A picnic in 1897 on Mackey Point on scenic Wawa Lake was the staging area for Algoma’s first gold rush when Louise Towab and William Teddy uncovered a gold laced quartz vein. While the Klondike gold fever was still fresh in everyone’s blood, one thousand hopeful souls flocked to the tiny Michipicoten River Village and Hudsons’ Bay Company post. Visions of rich placer gold fired their imaginations. Every creek bed, river and stream were staked and panned.
By September 1897, some 1,700 claims were staked. The area was proclaimed a mining division and the first Ontario Mining Recorder’s Office was set up at the abandoned Michipicoten HBCo. Post. WaWa City was surveyed and registered in 1899. The gold seekers soon discovered that there were no nuggets to be had. The most productive “gold mine” in the area was the local hotel and tavern known as the Balmoral Hotel, which sat where the Lakeview Hotel presides today.
The rugged Michipicoten mountains did reveal their worth to those more patient and practical prospectors who secured finances and resources to drill, explore and develop some of the more profitable veins hidden beneath the forest floor. Dozens of mining camps began to dot the landscape. Of note during this first gold boom were the Grace, Norwalk, Jubilee, Sunrise and Kitchie Gami. In March 1903 newspapers reported “8 gold bricks valued at $8,630 were received at the Imperial Bank from the Grace Mine, result of 4 weeks’run.” At the current price of gold these bricks would have been worth over $700,000.
The stock market crash of 1929 threw many in despair. But in Wawa the gold rich quartz veins called out to many who were driven by sheer determination to make a profit. The high unemployment rate in Sault Ste. Marie at the time led to an influx of grubstaking. Merchants would fund grubstakers to travel up the coast to Michipicoten and WaWa City to look for gold with the understanding that if gold was found, the merchants would get their share. New gold veins were uncovered, many new mines were opened and some of the original abandoned mines were dusted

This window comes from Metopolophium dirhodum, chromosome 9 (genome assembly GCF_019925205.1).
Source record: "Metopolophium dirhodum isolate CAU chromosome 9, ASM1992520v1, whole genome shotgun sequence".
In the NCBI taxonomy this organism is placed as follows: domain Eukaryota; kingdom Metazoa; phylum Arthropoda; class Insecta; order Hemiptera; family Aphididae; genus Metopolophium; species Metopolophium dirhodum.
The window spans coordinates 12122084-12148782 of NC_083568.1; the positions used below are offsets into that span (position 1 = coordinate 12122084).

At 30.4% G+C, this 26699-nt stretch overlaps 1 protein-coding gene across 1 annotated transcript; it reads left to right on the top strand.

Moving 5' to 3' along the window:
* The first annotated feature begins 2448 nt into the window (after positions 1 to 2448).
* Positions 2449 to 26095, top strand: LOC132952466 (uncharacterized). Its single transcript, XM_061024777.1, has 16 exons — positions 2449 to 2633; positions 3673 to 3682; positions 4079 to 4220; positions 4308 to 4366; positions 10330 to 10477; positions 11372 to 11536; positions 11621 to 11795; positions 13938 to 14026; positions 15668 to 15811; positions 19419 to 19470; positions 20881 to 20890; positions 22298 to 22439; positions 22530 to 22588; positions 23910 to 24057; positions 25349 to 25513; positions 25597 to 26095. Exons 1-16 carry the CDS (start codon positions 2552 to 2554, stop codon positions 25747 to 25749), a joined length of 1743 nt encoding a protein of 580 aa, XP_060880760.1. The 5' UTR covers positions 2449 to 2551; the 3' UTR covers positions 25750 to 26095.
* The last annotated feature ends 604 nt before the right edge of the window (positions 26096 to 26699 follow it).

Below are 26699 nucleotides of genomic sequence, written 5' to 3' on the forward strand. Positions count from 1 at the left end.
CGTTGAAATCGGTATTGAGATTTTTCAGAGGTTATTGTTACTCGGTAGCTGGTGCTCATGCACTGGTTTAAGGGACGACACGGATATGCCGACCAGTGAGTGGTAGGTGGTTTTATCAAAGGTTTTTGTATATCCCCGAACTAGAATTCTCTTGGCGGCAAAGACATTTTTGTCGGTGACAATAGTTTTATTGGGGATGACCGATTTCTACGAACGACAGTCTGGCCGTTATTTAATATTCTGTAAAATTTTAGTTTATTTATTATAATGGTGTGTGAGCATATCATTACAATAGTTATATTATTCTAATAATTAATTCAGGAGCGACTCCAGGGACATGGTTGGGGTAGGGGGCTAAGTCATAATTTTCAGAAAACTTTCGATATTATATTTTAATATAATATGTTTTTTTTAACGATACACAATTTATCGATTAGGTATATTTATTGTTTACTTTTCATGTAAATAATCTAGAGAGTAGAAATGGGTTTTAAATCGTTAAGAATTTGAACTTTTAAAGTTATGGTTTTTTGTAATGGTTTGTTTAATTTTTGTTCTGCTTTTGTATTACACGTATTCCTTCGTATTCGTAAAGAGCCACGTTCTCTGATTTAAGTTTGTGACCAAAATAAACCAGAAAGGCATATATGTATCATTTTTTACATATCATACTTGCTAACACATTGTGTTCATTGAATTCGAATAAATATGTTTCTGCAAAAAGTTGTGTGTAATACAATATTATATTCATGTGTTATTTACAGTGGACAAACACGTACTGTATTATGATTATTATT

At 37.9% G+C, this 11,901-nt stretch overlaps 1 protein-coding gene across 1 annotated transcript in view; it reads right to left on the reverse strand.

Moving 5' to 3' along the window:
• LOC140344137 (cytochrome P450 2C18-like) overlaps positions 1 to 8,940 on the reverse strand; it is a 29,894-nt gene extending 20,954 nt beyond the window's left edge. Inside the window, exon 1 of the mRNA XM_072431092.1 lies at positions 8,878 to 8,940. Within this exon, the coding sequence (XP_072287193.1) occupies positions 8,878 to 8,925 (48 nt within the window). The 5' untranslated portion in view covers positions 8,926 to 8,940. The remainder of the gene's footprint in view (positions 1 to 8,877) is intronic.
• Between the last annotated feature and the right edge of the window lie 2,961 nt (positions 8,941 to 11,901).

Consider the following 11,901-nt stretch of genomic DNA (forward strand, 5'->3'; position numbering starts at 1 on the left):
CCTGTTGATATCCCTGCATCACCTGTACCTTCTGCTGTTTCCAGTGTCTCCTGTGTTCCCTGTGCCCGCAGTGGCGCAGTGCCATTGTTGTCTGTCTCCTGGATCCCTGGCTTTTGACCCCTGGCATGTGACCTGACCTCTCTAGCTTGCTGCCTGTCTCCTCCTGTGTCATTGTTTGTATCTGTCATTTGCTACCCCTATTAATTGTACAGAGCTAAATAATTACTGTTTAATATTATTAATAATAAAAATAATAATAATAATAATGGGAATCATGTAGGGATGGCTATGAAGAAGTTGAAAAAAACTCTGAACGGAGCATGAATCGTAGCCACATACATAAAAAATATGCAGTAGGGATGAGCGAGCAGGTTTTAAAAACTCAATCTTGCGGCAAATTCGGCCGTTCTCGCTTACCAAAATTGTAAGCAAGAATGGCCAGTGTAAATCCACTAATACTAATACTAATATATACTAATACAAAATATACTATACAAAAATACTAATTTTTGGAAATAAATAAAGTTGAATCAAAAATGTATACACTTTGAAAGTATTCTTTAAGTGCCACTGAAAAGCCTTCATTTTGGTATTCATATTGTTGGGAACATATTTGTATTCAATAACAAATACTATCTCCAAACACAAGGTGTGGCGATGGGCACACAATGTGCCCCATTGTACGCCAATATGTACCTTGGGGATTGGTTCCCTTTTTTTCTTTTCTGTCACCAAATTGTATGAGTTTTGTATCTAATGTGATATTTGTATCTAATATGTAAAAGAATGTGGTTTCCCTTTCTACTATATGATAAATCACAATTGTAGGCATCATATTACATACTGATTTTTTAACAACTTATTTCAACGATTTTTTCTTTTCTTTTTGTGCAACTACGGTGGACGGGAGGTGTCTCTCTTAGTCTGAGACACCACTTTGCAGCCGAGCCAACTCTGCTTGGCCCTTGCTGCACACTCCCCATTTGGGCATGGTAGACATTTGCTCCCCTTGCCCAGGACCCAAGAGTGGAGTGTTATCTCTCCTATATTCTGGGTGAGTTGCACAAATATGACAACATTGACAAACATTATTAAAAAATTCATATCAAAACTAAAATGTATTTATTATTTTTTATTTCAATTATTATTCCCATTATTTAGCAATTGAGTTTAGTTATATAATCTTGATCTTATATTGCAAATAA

off and reactivated.
Many of these grubstakers added their muscle and long hours to the hard-working crew at places like the Minto, Darwin and Parkhill mines. Labourers were told they would not be paid until the mine actually poured its first gold brick. Even though it was the “Dirty Thirties”, a headline in the Sault Daily Star on January 6, 1932 read “Michipicoten Snaps Fingers at Depression, Advances More in 1931 Than in All History.” The Parkhill was mining veins that were producing 1.9 oz/tonne at 50 to 100 tonnes per day. The price of gold per ounce in 1932 was $20.67. The price of gold today is $1685.00/oz. Local gold mines today on average produce 850 tonnes of ore per day which assay at approximately .3 oz/tonne.
During this second Wawa Gold Rush, immigrants flocked to the many mine sites which came to be known as Gold Park. Many could not speak English and were unable to find jobs anywhere else especially for the relatively higher mining wage of $.50/hour. Life in Gold Park was good. The area boasted 300 souls while the Wawa town site was little more than a supply depot. With the onslaught of World War II, iron ore became the new resource on demand and gold mines were quickly phased out. Workers and families at the Gold Park communities moved themselves, their furniture and sometimes their homes to the booming communities of Wawa and Sault Ste Marie.
Gold mining activity in Wawa was reignited in the late 1960’s, when the original Cora shaft of the Jubilee gold deposit was reopened. In the late 1980’s old mine shafts from the past 80 years were pumped out at sites like the Sunrise, Kozak, Canamax, Kremzar and Citadel. Today the high price of gold and advanced mining technology continues to encourage exploration of the original gold veins of the 1897 Wawa gold rush. Gold mining is still an important part of the unique resource based economy of Northern Algoma at Wesdome, Richmont and Edward Mines.